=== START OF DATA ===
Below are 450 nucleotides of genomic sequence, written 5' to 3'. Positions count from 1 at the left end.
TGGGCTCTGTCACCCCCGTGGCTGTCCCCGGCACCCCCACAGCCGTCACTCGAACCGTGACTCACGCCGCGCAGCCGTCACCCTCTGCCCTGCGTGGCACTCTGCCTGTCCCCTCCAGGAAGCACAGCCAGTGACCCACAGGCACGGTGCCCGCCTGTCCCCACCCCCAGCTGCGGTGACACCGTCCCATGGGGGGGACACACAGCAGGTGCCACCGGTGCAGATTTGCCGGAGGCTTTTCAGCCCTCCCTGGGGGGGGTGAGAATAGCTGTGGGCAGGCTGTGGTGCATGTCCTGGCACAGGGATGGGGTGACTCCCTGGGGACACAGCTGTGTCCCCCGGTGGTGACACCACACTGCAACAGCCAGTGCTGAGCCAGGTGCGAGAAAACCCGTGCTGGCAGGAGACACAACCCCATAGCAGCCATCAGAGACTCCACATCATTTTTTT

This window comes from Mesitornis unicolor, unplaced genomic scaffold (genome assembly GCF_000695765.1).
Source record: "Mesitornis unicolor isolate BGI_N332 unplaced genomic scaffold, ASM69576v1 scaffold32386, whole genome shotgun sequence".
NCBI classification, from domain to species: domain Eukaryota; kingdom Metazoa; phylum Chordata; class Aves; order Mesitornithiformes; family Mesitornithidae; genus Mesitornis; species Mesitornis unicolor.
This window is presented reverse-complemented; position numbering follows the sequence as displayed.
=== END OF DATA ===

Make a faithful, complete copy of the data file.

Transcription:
Below are 450 nucleotides of genomic sequence, written 5' to 3'. Positions count from 1 at the left end.
TGGGCTCTGTCACCCCCGTGGCTGTCCCCGGCACCCCCACAGCCGTCACTCGAACCGTGACTCACGCCGCGCAGCCGTCACCCTCTGCCCTGCGTGGCACTCTGCCTGTCCCCTCCAGGAAGCACAGCCAGTGACCCACAGGCACGGTGCCCGCCTGTCCCCACCCCCAGCTGCGGTGACACCGTCCCATGGGGGGGACACACAGCAGGTGCCACCGGTGCAGATTTGCCGGAGGCTTTTCAGCCCTCCCTGGGGGGGGTGAGAATAGCTGTGGGCAGGCTGTGGTGCATGTCCTGGCACAGGGATGGGGTGACTCCCTGGGGACACAGCTGTGTCCCCCGGTGGTGACACCACACTGCAACAGCCAGTGCTGAGCCAGGTGCGAGAAAACCCGTGCTGGCAGGAGACACAACCCCATAGCAGCCATCAGAGACTCCACATCATTTTTTT

This window comes from Mesitornis unicolor, unplaced genomic scaffold (genome assembly GCF_000695765.1).
Source record: "Mesitornis unicolor isolate BGI_N332 unplaced genomic scaffold, ASM69576v1 scaffold32386, whole genome shotgun sequence".
NCBI classification, from domain to species: domain Eukaryota; kingdom Metazoa; phylum Chordata; class Aves; order Mesitornithiformes; family Mesitornithidae; genus Mesitornis; species Mesitornis unicolor.
This window is presented reverse-complemented; position numbering follows the sequence as displayed.